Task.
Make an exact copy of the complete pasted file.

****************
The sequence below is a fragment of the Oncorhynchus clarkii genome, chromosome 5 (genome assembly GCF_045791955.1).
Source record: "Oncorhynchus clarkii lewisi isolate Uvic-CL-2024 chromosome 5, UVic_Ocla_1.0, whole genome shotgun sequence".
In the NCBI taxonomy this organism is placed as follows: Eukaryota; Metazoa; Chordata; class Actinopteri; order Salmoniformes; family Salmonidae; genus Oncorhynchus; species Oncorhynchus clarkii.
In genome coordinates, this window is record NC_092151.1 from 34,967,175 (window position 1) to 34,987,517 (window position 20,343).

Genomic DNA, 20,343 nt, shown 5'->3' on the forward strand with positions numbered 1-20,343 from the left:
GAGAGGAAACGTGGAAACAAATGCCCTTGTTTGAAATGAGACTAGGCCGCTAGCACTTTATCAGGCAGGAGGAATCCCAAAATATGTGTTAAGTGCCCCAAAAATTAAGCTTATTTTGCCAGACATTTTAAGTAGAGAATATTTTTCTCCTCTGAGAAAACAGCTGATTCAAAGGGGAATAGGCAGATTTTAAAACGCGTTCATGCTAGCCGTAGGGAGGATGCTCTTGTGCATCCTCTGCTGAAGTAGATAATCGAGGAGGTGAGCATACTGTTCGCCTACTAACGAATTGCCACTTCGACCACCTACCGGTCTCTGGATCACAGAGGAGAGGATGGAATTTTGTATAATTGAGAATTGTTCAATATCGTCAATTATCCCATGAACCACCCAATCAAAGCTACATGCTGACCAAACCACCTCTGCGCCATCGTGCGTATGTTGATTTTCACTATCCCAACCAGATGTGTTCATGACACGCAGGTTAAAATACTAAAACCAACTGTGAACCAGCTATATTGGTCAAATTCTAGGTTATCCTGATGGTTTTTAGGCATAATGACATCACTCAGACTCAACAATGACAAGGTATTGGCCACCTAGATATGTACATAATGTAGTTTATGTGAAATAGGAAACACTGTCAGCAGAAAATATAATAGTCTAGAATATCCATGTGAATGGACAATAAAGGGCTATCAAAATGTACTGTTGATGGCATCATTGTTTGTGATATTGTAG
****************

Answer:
The sequence below is a fragment of the Oncorhynchus clarkii genome, chromosome 5 (genome assembly GCF_045791955.1).
Source record: "Oncorhynchus clarkii lewisi isolate Uvic-CL-2024 chromosome 5, UVic_Ocla_1.0, whole genome shotgun sequence".
In the NCBI taxonomy this organism is placed as follows: Eukaryota; Metazoa; Chordata; class Actinopteri; order Salmoniformes; family Salmonidae; genus Oncorhynchus; species Oncorhynchus clarkii.
In genome coordinates, this window is record NC_092151.1 from 34,967,175 (window position 1) to 34,987,517 (window position 20,343).

Genomic DNA, 20,343 nt, shown 5'->3' on the forward strand with positions numbered 1-20,343 from the left:
GAGAGGAAACGTGGAAACAAATGCCCTTGTTTGAAATGAGACTAGGCCGCTAGCACTTTATCAGGCAGGAGGAATCCCAAAATATGTGTTAAGTGCCCCAAAAATTAAGCTTATTTTGCCAGACATTTTAAGTAGAGAATATTTTTCTCCTCTGAGAAAACAGCTGATTCAAAGGGGAATAGGCAGATTTTAAAACGCGTTCATGCTAGCCGTAGGGAGGATGCTCTTGTGCATCCTCTGCTGAAGTAGATAATCGAGGAGGTGAGCATACTGTTCGCCTACTAACGAATTGCCACTTCGACCACCTACCGGTCTCTGGATCACAGAGGAGAGGATGGAATTTTGTATAATTGAGAATTGTTCAATATCGTCAATTATCCCATGAACCACCCAATCAAAGCTACATGCTGACCAAACCACCTCTGCGCCATCGTGCGTATGTTGATTTTCACTATCCCAACCAGATGTGTTCATGACACGCAGGTTAAAATACTAAAACCAACTGTGAACCAGCTATATTGGTCAAATTCTAGGTTATCCTGATGGTTTTTAGGCATAATGACATCACTCAGACTCAACAATGACAAGGTATTGGCCACCTAGATATGTACATAATGTAGTTTATGTGAAATAGGAAACACTGTCAGCAGAAAATATAATAGTCTAGAATATCCATGTGAATGGACAATAAAGGGCTATCAAAATGTACTGTTGATGGCATCATTGTTTGTGATATTGTAG